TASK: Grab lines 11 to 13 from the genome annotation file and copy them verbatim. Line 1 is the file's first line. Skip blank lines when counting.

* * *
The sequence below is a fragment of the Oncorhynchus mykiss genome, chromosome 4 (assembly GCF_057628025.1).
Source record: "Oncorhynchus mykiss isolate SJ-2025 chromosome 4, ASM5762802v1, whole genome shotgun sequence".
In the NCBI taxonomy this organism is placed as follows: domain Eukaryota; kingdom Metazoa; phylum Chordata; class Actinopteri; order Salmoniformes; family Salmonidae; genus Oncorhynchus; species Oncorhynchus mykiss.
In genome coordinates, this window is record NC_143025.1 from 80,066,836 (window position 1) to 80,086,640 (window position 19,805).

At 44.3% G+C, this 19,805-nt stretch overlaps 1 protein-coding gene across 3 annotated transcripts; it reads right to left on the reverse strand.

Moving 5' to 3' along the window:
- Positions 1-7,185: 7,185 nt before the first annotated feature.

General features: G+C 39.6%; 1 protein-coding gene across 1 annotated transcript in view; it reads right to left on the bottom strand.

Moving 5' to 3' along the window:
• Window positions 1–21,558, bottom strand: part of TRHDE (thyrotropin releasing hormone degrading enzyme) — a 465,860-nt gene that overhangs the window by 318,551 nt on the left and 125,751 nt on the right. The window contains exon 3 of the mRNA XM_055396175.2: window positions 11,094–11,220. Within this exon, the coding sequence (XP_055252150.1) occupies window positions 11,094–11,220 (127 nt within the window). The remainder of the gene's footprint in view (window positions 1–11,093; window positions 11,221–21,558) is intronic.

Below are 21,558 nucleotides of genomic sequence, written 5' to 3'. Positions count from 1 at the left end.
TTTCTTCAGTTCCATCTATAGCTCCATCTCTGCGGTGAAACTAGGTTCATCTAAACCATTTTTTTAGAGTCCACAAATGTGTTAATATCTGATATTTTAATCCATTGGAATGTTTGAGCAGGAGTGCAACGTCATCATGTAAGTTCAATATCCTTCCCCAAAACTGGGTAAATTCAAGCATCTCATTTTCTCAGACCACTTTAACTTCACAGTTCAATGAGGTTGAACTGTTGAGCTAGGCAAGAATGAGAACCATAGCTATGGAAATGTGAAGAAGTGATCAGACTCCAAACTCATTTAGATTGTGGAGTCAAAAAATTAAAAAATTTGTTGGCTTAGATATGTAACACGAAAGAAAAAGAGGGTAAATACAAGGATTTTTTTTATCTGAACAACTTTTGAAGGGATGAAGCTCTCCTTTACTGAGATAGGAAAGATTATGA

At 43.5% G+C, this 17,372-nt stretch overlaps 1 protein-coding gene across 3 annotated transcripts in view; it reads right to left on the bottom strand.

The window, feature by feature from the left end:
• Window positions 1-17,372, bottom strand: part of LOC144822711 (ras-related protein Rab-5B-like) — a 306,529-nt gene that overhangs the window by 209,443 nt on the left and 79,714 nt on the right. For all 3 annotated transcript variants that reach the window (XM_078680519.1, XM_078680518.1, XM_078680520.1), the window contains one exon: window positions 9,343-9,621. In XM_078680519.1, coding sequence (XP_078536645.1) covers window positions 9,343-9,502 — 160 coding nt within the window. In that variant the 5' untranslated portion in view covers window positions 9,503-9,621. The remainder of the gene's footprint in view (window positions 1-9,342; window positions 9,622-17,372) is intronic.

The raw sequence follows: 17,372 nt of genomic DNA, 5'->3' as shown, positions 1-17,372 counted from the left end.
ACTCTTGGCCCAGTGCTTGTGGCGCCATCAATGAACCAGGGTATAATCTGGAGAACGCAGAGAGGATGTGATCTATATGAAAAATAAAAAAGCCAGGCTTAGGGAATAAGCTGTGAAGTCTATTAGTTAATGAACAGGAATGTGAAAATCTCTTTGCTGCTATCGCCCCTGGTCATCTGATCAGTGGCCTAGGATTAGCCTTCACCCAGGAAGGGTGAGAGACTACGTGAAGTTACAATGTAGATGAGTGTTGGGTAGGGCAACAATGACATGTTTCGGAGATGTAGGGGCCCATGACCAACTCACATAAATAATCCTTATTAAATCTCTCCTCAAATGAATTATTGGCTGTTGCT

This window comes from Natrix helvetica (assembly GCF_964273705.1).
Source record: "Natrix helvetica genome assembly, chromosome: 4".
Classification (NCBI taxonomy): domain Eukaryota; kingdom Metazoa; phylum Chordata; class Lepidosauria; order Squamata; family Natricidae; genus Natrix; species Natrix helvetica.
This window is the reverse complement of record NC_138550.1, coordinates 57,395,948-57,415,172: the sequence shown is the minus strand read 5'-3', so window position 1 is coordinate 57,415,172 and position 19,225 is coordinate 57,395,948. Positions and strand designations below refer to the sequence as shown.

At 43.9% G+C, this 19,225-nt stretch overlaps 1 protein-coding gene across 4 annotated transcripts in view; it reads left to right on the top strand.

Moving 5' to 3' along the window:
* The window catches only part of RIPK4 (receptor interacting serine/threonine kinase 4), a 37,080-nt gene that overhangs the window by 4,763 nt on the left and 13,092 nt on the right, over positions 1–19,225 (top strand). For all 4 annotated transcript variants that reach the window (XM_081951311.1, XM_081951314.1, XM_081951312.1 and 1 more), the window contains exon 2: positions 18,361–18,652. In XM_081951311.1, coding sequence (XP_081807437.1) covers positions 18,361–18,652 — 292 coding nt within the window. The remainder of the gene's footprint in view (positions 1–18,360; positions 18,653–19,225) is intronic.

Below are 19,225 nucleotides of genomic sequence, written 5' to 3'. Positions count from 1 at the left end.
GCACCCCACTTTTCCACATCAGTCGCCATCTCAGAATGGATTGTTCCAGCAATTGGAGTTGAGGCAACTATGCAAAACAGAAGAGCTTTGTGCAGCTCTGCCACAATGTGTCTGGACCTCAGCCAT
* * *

Below are 21,558 nucleotides of genomic sequence, written 5' to 3'. Positions count from 1 at the left end.
TTTCTTCAGTTCCATCTATAGCTCCATCTCTGCGGTGAAACTAGGTTCATCTAAACCATTTTTTTAGAGTCCACAAATGTGTTAATATCTGATATTTTAATCCATTGGAATGTTTGAGCAGGAGTGCAACGTCATCATGTAAGTTCAATATCCTTCCCCAAAACTGGGTAAATTCAAGCATCTCATTTTCTCAGACCACTTTAACTTCACAGTTCAATGAGGTTGAACTGTTGAGCTAGGCAAGAATGAGAACCATAGCTATGGAAATGTGAAGAAGTGATCAGACTCCAAACTCATTTAGATTGTGGAGTCAAAAAATTAAAAAATTTGTTGGCTTAGATATGTAACACGAAAGAAAAAGAGGGTAAATACAAGGATTTTTTTTATCTGAACAACTTTTGAAGGGATGAAGCTCTCCTTTACTGAGATAGGAAAGATTATGA

At 43.5% G+C, this 17,372-nt stretch overlaps 1 protein-coding gene across 3 annotated transcripts in view; it reads right to left on the bottom strand.